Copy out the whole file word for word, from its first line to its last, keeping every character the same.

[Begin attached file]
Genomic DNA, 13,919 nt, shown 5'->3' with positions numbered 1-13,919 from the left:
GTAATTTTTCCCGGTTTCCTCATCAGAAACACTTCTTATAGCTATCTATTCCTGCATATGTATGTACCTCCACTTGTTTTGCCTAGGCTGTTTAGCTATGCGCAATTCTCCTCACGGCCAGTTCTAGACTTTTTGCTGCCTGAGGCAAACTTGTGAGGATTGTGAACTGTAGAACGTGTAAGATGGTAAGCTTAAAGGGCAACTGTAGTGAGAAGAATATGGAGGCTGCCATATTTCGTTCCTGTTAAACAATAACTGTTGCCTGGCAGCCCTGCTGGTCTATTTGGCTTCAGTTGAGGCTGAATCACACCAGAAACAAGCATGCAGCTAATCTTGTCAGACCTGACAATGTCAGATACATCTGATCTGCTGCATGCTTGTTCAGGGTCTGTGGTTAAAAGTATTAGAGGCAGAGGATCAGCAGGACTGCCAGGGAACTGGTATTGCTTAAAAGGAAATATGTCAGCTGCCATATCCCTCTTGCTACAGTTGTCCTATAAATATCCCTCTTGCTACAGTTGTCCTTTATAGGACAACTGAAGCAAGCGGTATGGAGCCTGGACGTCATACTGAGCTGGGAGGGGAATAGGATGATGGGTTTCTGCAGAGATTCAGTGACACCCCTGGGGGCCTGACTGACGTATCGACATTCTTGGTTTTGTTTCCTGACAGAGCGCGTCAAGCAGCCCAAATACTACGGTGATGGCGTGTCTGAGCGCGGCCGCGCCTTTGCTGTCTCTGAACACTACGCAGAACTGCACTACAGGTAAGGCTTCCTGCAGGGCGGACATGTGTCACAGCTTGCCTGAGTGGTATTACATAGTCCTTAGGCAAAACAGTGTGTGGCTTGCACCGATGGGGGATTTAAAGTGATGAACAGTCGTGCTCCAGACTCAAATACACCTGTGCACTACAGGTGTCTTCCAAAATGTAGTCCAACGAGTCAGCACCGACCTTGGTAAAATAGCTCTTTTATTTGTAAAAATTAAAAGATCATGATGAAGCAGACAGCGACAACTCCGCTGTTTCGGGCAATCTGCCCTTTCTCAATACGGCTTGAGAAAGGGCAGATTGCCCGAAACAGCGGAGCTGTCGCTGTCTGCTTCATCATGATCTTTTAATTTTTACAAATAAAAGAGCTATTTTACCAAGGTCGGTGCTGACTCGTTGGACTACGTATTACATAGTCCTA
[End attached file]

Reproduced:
Genomic DNA, 13,919 nt, shown 5'->3' with positions numbered 1-13,919 from the left:
GTAATTTTTCCCGGTTTCCTCATCAGAAACACTTCTTATAGCTATCTATTCCTGCATATGTATGTACCTCCACTTGTTTTGCCTAGGCTGTTTAGCTATGCGCAATTCTCCTCACGGCCAGTTCTAGACTTTTTGCTGCCTGAGGCAAACTTGTGAGGATTGTGAACTGTAGAACGTGTAAGATGGTAAGCTTAAAGGGCAACTGTAGTGAGAAGAATATGGAGGCTGCCATATTTCGTTCCTGTTAAACAATAACTGTTGCCTGGCAGCCCTGCTGGTCTATTTGGCTTCAGTTGAGGCTGAATCACACCAGAAACAAGCATGCAGCTAATCTTGTCAGACCTGACAATGTCAGATACATCTGATCTGCTGCATGCTTGTTCAGGGTCTGTGGTTAAAAGTATTAGAGGCAGAGGATCAGCAGGACTGCCAGGGAACTGGTATTGCTTAAAAGGAAATATGTCAGCTGCCATATCCCTCTTGCTACAGTTGTCCTATAAATATCCCTCTTGCTACAGTTGTCCTTTATAGGACAACTGAAGCAAGCGGTATGGAGCCTGGACGTCATACTGAGCTGGGAGGGGAATAGGATGATGGGTTTCTGCAGAGATTCAGTGACACCCCTGGGGGCCTGACTGACGTATCGACATTCTTGGTTTTGTTTCCTGACAGAGCGCGTCAAGCAGCCCAAATACTACGGTGATGGCGTGTCTGAGCGCGGCCGCGCCTTTGCTGTCTCTGAACACTACGCAGAACTGCACTACAGGTAAGGCTTCCTGCAGGGCGGACATGTGTCACAGCTTGCCTGAGTGGTATTACATAGTCCTTAGGCAAAACAGTGTGTGGCTTGCACCGATGGGGGATTTAAAGTGATGAACAGTCGTGCTCCAGACTCAAATACACCTGTGCACTACAGGTGTCTTCCAAAATGTAGTCCAACGAGTCAGCACCGACCTTGGTAAAATAGCTCTTTTATTTGTAAAAATTAAAAGATCATGATGAAGCAGACAGCGACAACTCCGCTGTTTCGGGCAATCTGCCCTTTCTCAATACGGCTTGAGAAAGGGCAGATTGCCCGAAACAGCGGAGCTGTCGCTGTCTGCTTCATCATGATCTTTTAATTTTTACAAATAAAAGAGCTATTTTACCAAGGTCGGTGCTGACTCGTTGGACTACGTATTACATAGTCCTA